Cindy Sherman’s reputation was built on the success of her Untitled Film Stills, a series of black-and-white photographs from the late 1970s in which the artist depicted herself in various typecast roles of the Hollywood heroine. In that series, she described how the male gaze reduces the female subject to stereotype.
The series Fairy Tales and Disasters of the mid- to late 1980s marked a major shift in Sherman’s self-representation. External appearance became the means by which to explore the contents of an internal world, one influenced by fairytales, myths, and fantasy. If the Untitled Film Stills expressed a sense of anxiety about the lurking male gaze, then the Fairy Tales, such as this one, reveal a monstrous “other” we all carry inside. The harsh, sickly greenish-yellow lighting emphasizes the slobbering lips, decaying teeth, and tense fists of this character. The vulnerable girls and alluring temptresses of the Film Stills are replaced by grotesque figures emerging from some netherworld.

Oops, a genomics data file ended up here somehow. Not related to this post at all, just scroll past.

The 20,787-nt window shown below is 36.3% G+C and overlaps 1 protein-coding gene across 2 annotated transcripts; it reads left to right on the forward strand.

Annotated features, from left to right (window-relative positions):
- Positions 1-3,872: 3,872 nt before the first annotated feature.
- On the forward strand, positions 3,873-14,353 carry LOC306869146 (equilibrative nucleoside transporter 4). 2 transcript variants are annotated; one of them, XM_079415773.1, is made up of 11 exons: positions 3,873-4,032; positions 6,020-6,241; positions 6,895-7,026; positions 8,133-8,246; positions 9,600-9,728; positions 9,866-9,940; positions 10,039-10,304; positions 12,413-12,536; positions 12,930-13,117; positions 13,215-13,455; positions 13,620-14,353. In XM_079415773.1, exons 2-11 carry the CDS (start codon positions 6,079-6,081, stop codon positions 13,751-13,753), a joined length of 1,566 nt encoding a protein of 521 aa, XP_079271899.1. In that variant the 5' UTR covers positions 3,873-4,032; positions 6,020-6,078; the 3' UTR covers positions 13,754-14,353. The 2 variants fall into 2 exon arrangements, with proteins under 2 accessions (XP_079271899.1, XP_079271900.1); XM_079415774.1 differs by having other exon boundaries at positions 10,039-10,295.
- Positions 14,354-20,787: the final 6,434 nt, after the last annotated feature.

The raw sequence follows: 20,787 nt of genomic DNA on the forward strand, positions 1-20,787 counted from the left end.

framed: 72 1/2 x 49 1/2 in. (184.2 x 125.7 cm) (show scale)
Frank L. Babbott Fund and Charles Stewart Smith Memorial Fund
1986, purchased from Metro Pictures, New York, NY, by the Brooklyn Museum.
referred to as #141 by Metro pictures
This item is not on view
Cindy Sherman (American, born 1954). Untitled, 1985. Chromogenic print, framed: 72 1/2 x 49 1/2 in. (184.2 x 125.7 cm). Brooklyn Museum, Frank L. Babbott Fund and Charles Stewart Smith Memorial Fund, 86.36. © artist or artist's estate (Photo: Brooklyn Museum, 86.36_PS2.jpg)
overall, 86.36_PS2.jpg. Brooklyn Museum photograph, 2008
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© Cindy Sherman
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